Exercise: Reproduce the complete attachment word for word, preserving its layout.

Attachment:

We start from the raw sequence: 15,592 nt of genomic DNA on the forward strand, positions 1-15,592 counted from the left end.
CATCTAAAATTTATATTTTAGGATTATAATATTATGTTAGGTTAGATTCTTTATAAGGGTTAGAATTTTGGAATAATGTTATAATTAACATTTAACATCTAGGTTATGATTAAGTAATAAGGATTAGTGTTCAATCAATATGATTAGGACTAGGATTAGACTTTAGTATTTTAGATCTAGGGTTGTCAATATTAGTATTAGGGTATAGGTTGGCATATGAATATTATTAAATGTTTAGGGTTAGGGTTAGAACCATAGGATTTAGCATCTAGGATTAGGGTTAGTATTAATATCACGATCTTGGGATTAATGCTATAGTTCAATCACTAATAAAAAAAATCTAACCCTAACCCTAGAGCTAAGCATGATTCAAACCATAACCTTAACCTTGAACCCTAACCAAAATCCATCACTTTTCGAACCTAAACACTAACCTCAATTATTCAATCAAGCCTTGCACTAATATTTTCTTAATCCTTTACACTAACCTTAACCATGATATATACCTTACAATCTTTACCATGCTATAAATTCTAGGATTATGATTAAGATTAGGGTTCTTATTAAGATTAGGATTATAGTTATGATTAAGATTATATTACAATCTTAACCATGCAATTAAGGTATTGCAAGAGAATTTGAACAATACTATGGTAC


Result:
We start from the raw sequence: 15,592 nt of genomic DNA on the forward strand, positions 1-15,592 counted from the left end.
CATCTAAAATTTATATTTTAGGATTATAATATTATGTTAGGTTAGATTCTTTATAAGGGTTAGAATTTTGGAATAATGTTATAATTAACATTTAACATCTAGGTTATGATTAAGTAATAAGGATTAGTGTTCAATCAATATGATTAGGACTAGGATTAGACTTTAGTATTTTAGATCTAGGGTTGTCAATATTAGTATTAGGGTATAGGTTGGCATATGAATATTATTAAATGTTTAGGGTTAGGGTTAGAACCATAGGATTTAGCATCTAGGATTAGGGTTAGTATTAATATCACGATCTTGGGATTAATGCTATAGTTCAATCACTAATAAAAAAAATCTAACCCTAACCCTAGAGCTAAGCATGATTCAAACCATAACCTTAACCTTGAACCCTAACCAAAATCCATCACTTTTCGAACCTAAACACTAACCTCAATTATTCAATCAAGCCTTGCACTAATATTTTCTTAATCCTTTACACTAACCTTAACCATGATATATACCTTACAATCTTTACCATGCTATAAATTCTAGGATTATGATTAAGATTAGGGTTCTTATTAAGATTAGGATTATAGTTATGATTAAGATTATATTACAATCTTAACCATGCAATTAAGGTATTGCAAGAGAATTTGAACAATACTATGGTAC